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Doping fight: WADA gathers 2,500 samples from Russian lab

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The World Anti-Doping Agency says it has gathered more than 2,500 samples from a Russian laboratory that can be used to potentially corroborate doping positives uncovered by an investigation into a massive government-directed program designed to win Olympic medals.

Obtaining the samples, along with data still being analyzed by WADA scientists, was a key goal for the agency as it tries to proceed with hundreds of cases from earlier in the decade.

WADA announced Tuesday that it had retrieved 2,562 samples, split them into “A″ and “B″ collection bottles and shipped them to a lab outside of Russia for testing.

Once the samples and underlying data behind them have been analyzed, WADA is expected to turn over evidence to international sports federations and national anti-doping agencies, which can bring forward cases.

If those organizations don’t act on cases, WADA has the right to bring them to the Swiss-based Court of Arbitration for Sport.

WADA’s director of intelligence and investigations, Gunter Younger, said his five-person team “decided to take any and all samples that corresponded to data … that was even remotely (suspicious), even where an anti-doping rule violation (ADRV) was not suspected.”

Unknown is what percentage of cases the 2,562 samples represent; WADA has not provided that figure.

Regardless, the gathering of the samples is a success for WADA, which was heavily criticized for its decision to reinstate Russia’s anti-doping agency before receiving the data and samples, as had been a precondition of reinstatement. Instead, WADA said the data had to be handed over by Dec. 31, 2018, and the samples made available by June 30, 2019. Russia missed the first deadline by two weeks but did allow access to the data.

Younger’s team is expected to present an update to the WADA board at its meeting May 16.

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Russia prevents WADA from finding doping data in Moscow lab

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MOSCOW (AP) — World Anti-Doping Agency inspectors are leaving Moscow empty-handed after Russian authorities prevented them from accessing key doping data that the country’s authorities had agreed to hand over.

WADA reinstated the suspended Russian Anti-Doping Agency in September on the condition Russian authorities hand over lab data, which could help confirm a number of violations uncovered during an investigation that revealed a state-sponsored doping program designed to win medals at the Sochi Olympics and other major event.

But Friday, WADA said its delegation “was unable to complete its mission” because Russia unexpectedly demanded its equipment be “certified under Russian law.” WADA says the demand wasn’t raised at earlier talks. The deadline to turn over the data is Dec. 31.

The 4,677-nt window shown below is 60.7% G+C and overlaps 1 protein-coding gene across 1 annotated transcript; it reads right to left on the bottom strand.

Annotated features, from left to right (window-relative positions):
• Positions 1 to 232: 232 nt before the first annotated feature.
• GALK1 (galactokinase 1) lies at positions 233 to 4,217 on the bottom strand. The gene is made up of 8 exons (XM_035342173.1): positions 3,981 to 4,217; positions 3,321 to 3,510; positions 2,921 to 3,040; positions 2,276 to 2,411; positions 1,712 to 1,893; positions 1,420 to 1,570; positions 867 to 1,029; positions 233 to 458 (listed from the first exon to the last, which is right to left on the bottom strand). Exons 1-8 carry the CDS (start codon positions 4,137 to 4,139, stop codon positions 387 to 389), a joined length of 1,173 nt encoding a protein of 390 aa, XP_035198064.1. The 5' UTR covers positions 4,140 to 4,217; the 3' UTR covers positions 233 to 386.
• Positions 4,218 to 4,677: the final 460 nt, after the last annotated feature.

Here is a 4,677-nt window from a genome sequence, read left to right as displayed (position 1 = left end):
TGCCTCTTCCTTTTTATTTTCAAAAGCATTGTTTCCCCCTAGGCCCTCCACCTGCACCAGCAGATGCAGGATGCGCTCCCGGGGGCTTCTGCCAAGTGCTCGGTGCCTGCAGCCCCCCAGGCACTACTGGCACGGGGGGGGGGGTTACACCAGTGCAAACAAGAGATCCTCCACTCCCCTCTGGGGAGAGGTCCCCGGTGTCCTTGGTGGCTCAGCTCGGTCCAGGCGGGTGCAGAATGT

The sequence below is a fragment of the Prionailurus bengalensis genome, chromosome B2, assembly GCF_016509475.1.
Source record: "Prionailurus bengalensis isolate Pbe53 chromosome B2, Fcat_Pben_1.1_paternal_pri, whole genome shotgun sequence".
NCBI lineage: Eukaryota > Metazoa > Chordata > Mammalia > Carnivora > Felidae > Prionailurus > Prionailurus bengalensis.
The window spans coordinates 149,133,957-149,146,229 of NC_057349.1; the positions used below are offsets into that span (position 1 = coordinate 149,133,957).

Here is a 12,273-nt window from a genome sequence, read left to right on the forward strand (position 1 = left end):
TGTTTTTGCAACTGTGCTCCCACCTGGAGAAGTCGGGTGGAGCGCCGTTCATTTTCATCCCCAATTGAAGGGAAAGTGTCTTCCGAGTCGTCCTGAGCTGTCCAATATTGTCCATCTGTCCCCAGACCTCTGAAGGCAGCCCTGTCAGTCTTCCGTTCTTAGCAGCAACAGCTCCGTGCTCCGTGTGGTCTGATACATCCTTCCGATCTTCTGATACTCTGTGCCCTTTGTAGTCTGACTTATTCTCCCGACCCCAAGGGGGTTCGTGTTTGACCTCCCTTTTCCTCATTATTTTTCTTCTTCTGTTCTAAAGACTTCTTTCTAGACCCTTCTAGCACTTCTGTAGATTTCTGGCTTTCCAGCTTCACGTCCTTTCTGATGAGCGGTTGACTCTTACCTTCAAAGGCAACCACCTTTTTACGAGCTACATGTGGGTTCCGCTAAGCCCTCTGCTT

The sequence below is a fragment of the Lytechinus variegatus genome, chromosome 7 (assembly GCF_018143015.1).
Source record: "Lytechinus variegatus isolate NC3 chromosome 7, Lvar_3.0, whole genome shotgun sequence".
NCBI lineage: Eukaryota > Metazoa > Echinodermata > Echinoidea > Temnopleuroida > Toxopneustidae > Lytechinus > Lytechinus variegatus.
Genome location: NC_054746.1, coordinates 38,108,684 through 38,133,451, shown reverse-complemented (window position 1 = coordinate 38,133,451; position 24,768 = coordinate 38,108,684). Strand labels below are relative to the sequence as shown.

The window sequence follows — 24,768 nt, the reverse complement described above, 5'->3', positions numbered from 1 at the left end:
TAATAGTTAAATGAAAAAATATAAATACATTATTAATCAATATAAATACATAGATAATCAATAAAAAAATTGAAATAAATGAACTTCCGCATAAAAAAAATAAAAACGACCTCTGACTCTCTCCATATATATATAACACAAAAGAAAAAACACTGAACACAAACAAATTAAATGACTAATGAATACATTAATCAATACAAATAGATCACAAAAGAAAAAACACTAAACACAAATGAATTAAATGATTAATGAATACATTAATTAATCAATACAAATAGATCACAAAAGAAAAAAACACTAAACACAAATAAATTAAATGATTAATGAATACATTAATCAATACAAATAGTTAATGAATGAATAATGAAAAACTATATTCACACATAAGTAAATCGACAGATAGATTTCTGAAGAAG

WADA says team leader Toni Pascual will now prepare a report on the failed mission. The WADA compliance review committee that recommended RUSADA’s reinstatement will meet Jan. 14-15, where it could recommend the ban on RUSADA be re-imposed. WADA kept open the option of returning to the lab before year’s end if Russia resolves the issue.

Russian Sports Minister Pavel Kolobkov told local media the WADA team would return, but there was no word on the date and no mention of the issue raised by WADA.

WADA leaders portrayed Russia’s willingness to turn over the data as a key reason for agreeing to reinstate RUSADA despite its failure to comply with key requirements on the “roadmap” WADA had set out.

“We’ve tried to come to terms with the Russians on how this was to be done, and this is the first time since discussing it that they’ve actually said ‘yes,’” WADA director general Olivier Niggli in September, in an impassioned defense of the decision. “We hope they’ll fulfill that promise.”

It was a widely criticized decision, and the reaction to Friday’s news was predictable.

“Surprise, surprise — anyone shocked by this?” said Travis Tygart, the CEO of the U.S. Anti-Doping Agency. “Let’s hope WADA leadership has finally learned the lesson and immediately declares them non-compliant. Anything else is simply another shiv in the back of clean athletes.”

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WADA says it has 400 cases from whistleblowers

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BUENOS AIRES, Argentina (AP) — The World Anti-Doping Agency says it has registered 400 cases after a flood of information from new whistleblowers.

The head of WADA’s investigations unit, Guenter Younger, says the agency has been approached by numerous whistleblowers in the wake of Russian doping scandals, which were sparked by insiders revealing widespread doping and cover-ups.

Younger says he was “overwhelmed” with information after WADA opened a whistleblower hotline in March 2017.

He says “I thought perhaps a few, but we have so many. We have 400 cases registered.”

Younger says the whistleblowers include “many” Russians, adding “it was the Russians that took their system down and we as well need to acknowledge that and help them as well, that they can come back as clean athletes.”